During the past thousand years, the average winter temperature in Svalbard’s “capital” Longyearbyen has varied from minus 5 degrees Celsius around 1000 AD to minus 25 degrees around 1850.
“Stories about how cold it was in Svalbard during the golden age of hunting and trapping in the 19th century are not exaggerated,” says senior research scientist Elisabeth Isaksson. Using ice cores from three of Svalbard’s glaciers, she and her colleagues have reconstructed a thousand years of variations in winter temperatures for Longyearbyen and for Vardø at the northeastern tip of mainland Norway.
Temperatures and isotopes
Winter temperatures have been measured since 1911 in Longyearbyen and since 1840 in Vardø. Researchers from the project Svalbard ice cores and climate variability (SVICECLIM) have combined these valuable time series with data from ice cores drilled at three different sites in Svalbard. The research has received funding under the Research Council of Norway’s programme Climate change and impacts in Norway (NORKLIMA).
The researchers have made a particularly detailed study of a 121-metre long ice core extracted from the Lomonosovfonna glacier, 1230 metres above sea level. The ice at the bottom of the core is about 1000 years old.
The proportions of the stable isotopes 18O and 2H in ice vary with temperature. Isotopic composition can therefore be used as a proxy for historical air temperatures before the period for which we have instrumental measurements. Thermometer measurements from Vardø and Longyearbyen overlap with the ice core data back to 1911 and 1840. The researchers used the measured temperatures from these two sites and the isotope data from the ice core from the overlapping time period (a method called “scaling”) to quantitatively reconstruct earlier temperature variations.
Long period of cooling
“Data from a single ice core may not be representative. But we have used ice cores from several different parts of Svalbard, and can be fairly confident about our findings on climate fluctuations in Svalbard and North Norway as far back as the Viking Age,” says Elisabeth Isaksson.
The period between the 1300s and the end of the 1800s is known as the Little Ice Age. The SVICECLIM researchers have found no evidence of abrupt temperature changes during this period.
The SVICECLIM project has shown that trends in winter temperature in Svalbard and North Norway over the past thousand years can be roughly divided into three. To start with, there was the long period of steady cooling beginning in the Middle Ages. This was followed by the very cold period of the 1800s, and then by rapid warming that started in about 1900.
“The rapid warming during the 20th century was already well documented. Now we have more reliable information on both the 1800s and earlier centuries. The ice core data suggest that Svalbard’s climate was about as mild in the 1300s as it is today. In fact, the summer temperatures may even have been higher,” explains Elisabeth Isaksson.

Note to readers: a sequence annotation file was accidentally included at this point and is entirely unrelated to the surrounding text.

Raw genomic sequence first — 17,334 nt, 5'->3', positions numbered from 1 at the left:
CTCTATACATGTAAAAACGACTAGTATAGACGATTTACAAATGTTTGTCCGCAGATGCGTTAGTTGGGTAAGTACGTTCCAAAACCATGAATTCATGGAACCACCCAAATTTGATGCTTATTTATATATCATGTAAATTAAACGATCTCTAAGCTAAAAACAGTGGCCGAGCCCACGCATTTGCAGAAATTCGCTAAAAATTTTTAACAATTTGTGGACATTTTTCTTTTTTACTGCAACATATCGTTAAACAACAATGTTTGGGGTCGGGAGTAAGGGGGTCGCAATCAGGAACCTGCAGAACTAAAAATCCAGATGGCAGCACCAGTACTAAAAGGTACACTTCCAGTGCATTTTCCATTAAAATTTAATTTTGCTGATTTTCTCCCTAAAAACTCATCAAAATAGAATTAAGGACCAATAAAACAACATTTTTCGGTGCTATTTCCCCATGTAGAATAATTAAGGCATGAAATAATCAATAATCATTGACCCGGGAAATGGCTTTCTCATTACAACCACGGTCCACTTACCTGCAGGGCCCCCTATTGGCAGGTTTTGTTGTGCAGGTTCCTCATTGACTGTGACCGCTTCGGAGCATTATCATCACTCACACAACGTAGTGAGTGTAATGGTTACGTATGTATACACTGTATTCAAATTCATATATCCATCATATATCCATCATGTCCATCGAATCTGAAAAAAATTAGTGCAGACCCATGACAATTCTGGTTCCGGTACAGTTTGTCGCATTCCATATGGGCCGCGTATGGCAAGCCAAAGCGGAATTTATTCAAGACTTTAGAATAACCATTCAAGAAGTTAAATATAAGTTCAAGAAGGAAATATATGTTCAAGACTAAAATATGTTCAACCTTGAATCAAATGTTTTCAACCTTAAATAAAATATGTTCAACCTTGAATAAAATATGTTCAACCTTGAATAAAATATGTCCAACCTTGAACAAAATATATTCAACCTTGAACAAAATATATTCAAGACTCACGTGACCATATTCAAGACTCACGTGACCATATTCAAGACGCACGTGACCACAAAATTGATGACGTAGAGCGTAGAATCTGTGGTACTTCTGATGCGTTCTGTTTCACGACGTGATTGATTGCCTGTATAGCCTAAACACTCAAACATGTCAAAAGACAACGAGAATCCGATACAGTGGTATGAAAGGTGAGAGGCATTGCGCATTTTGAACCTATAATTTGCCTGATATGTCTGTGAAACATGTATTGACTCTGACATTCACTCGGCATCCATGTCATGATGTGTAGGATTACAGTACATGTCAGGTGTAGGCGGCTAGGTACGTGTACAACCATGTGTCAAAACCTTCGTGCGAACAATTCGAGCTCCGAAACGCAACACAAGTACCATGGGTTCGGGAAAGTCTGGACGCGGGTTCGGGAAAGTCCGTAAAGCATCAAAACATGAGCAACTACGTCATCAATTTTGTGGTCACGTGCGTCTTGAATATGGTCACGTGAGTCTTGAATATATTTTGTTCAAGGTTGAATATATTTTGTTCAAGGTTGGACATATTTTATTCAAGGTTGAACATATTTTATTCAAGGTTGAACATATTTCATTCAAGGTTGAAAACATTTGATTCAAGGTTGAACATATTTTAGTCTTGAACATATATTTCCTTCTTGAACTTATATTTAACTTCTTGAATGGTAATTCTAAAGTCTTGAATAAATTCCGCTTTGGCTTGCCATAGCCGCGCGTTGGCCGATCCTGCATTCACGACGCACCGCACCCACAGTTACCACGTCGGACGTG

Svalbard differs from other polar regions
Elisabeth Isaksson and her colleagues are by no means the first scientists to have drilled ice cores to investigate past climate change, but nobody has previously made such detailed studies of Svalbard ice cores. The best-known large-scale ice coring programmes have been carried out in Greenland and Antarctica. Some of the ice cores cover a much longer time span than those from Svalbard – the deepest ice core from Antarctica goes back 800 000 years.
Svalbard has a maritime climate, which is strongly influenced by temperature fluctuations in the Atlantic Ocean. Greenland and Antarctica are much more like large continents with their own climate. This means that the ice core data from Svalbard complement data from Greenland and Antarctica.
Ice cores can tell us about more than temperatures
Elisabeth Isaksson and her team have also extracted other information from the ice cores. They have found evidence of the eruptions of the Icelandic volcanoes Laki and Grimsvötn in 1783 and 1906, Soviet nuclear tests in the 1950s and 1960s and the Chernobyl disaster in 1986. All these time markers are important for the researchers when they try to date the different layers of the ice cores.
The researchers have also been able to study the spread of pollutants to the Arctic. We know that the spread of sulphur in the atmosphere started around 1850. Concentrations of pollutants such as PCBs, DDT and brominated flame retardants rose gradually during the 1900s, but have begun to decrease again as their use has been banned. Now new pollutants are appearing in the upper layers of ice on the glaciers.